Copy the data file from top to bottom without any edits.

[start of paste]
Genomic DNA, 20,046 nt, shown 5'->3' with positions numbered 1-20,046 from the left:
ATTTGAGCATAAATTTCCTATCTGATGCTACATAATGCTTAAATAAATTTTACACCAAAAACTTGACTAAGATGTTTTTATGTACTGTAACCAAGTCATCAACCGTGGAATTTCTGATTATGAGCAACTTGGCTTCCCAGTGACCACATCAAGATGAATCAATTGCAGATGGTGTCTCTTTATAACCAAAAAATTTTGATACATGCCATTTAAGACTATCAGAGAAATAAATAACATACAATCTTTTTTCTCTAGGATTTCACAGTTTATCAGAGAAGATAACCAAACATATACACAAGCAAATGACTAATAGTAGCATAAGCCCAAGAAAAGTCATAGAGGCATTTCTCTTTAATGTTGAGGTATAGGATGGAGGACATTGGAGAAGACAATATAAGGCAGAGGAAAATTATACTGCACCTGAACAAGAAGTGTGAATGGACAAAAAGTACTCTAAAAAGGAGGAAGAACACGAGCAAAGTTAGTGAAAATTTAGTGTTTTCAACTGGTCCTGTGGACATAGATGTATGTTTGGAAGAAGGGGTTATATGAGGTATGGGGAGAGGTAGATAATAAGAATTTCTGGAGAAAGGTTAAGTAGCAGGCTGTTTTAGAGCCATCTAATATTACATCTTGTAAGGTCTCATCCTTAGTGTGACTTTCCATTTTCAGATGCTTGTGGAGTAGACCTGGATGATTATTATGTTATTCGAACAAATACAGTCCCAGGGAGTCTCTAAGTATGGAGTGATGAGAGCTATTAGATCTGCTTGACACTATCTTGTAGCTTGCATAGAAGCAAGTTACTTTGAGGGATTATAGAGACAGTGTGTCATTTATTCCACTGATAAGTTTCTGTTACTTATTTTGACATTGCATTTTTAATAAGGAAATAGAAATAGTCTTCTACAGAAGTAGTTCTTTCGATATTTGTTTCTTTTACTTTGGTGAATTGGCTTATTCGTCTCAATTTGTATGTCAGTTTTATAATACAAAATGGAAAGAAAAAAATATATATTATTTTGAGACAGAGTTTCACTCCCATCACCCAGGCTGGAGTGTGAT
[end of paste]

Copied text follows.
Genomic DNA, 20,046 nt, shown 5'->3' with positions numbered 1-20,046 from the left:
ATTTGAGCATAAATTTCCTATCTGATGCTACATAATGCTTAAATAAATTTTACACCAAAAACTTGACTAAGATGTTTTTATGTACTGTAACCAAGTCATCAACCGTGGAATTTCTGATTATGAGCAACTTGGCTTCCCAGTGACCACATCAAGATGAATCAATTGCAGATGGTGTCTCTTTATAACCAAAAAATTTTGATACATGCCATTTAAGACTATCAGAGAAATAAATAACATACAATCTTTTTTCTCTAGGATTTCACAGTTTATCAGAGAAGATAACCAAACATATACACAAGCAAATGACTAATAGTAGCATAAGCCCAAGAAAAGTCATAGAGGCATTTCTCTTTAATGTTGAGGTATAGGATGGAGGACATTGGAGAAGACAATATAAGGCAGAGGAAAATTATACTGCACCTGAACAAGAAGTGTGAATGGACAAAAAGTACTCTAAAAAGGAGGAAGAACACGAGCAAAGTTAGTGAAAATTTAGTGTTTTCAACTGGTCCTGTGGACATAGATGTATGTTTGGAAGAAGGGGTTATATGAGGTATGGGGAGAGGTAGATAATAAGAATTTCTGGAGAAAGGTTAAGTAGCAGGCTGTTTTAGAGCCATCTAATATTACATCTTGTAAGGTCTCATCCTTAGTGTGACTTTCCATTTTCAGATGCTTGTGGAGTAGACCTGGATGATTATTATGTTATTCGAACAAATACAGTCCCAGGGAGTCTCTAAGTATGGAGTGATGAGAGCTATTAGATCTGCTTGACACTATCTTGTAGCTTGCATAGAAGCAAGTTACTTTGAGGGATTATAGAGACAGTGTGTCATTTATTCCACTGATAAGTTTCTGTTACTTATTTTGACATTGCATTTTTAATAAGGAAATAGAAATAGTCTTCTACAGAAGTAGTTCTTTCGATATTTGTTTCTTTTACTTTGGTGAATTGGCTTATTCGTCTCAATTTGTATGTCAGTTTTATAATACAAAATGGAAAGAAAAAAATATATATTATTTTGAGACAGAGTTTCACTCCCATCACCCAGGCTGGAGTGTGAT